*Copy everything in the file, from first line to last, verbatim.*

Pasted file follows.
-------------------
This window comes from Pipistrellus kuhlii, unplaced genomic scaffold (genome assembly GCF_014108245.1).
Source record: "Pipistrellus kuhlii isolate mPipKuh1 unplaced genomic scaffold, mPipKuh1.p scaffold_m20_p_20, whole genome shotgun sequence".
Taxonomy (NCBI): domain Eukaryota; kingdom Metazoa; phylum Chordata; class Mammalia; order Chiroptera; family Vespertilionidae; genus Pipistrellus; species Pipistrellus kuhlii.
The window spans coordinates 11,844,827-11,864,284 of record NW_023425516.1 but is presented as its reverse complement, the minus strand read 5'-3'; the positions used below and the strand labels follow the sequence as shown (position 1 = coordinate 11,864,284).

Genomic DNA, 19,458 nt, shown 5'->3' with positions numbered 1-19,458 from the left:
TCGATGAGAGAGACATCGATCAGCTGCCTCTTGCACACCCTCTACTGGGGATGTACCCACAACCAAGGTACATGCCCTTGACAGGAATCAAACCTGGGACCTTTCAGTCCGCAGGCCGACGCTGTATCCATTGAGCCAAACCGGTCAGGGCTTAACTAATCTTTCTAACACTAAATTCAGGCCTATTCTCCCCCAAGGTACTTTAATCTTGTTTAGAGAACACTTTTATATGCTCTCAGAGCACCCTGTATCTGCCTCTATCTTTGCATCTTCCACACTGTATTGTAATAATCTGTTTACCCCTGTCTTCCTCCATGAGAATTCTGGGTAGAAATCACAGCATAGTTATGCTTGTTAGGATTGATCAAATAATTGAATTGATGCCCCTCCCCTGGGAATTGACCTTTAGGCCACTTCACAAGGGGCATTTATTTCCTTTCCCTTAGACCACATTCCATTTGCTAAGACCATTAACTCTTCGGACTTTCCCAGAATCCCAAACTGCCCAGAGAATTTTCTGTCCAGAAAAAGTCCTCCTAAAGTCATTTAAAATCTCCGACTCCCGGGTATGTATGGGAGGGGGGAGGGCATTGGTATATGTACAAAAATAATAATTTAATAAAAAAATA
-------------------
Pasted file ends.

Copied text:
This window comes from Pipistrellus kuhlii, unplaced genomic scaffold (genome assembly GCF_014108245.1).
Source record: "Pipistrellus kuhlii isolate mPipKuh1 unplaced genomic scaffold, mPipKuh1.p scaffold_m20_p_20, whole genome shotgun sequence".
Taxonomy (NCBI): domain Eukaryota; kingdom Metazoa; phylum Chordata; class Mammalia; order Chiroptera; family Vespertilionidae; genus Pipistrellus; species Pipistrellus kuhlii.
The window spans coordinates 11,844,827-11,864,284 of record NW_023425516.1 but is presented as its reverse complement, the minus strand read 5'-3'; the positions used below and the strand labels follow the sequence as shown (position 1 = coordinate 11,864,284).

Genomic DNA, 19,458 nt, shown 5'->3' with positions numbered 1-19,458 from the left:
TCGATGAGAGAGACATCGATCAGCTGCCTCTTGCACACCCTCTACTGGGGATGTACCCACAACCAAGGTACATGCCCTTGACAGGAATCAAACCTGGGACCTTTCAGTCCGCAGGCCGACGCTGTATCCATTGAGCCAAACCGGTCAGGGCTTAACTAATCTTTCTAACACTAAATTCAGGCCTATTCTCCCCCAAGGTACTTTAATCTTGTTTAGAGAACACTTTTATATGCTCTCAGAGCACCCTGTATCTGCCTCTATCTTTGCATCTTCCACACTGTATTGTAATAATCTGTTTACCCCTGTCTTCCTCCATGAGAATTCTGGGTAGAAATCACAGCATAGTTATGCTTGTTAGGATTGATCAAATAATTGAATTGATGCCCCTCCCCTGGGAATTGACCTTTAGGCCACTTCACAAGGGGCATTTATTTCCTTTCCCTTAGACCACATTCCATTTGCTAAGACCATTAACTCTTCGGACTTTCCCAGAATCCCAAACTGCCCAGAGAATTTTCTGTCCAGAAAAAGTCCTCCTAAAGTCATTTAAAATCTCCGACTCCCGGGTATGTATGGGAGGGGGGAGGGCATTGGTATATGTACAAAAATAATAATTTAATAAAAAAATA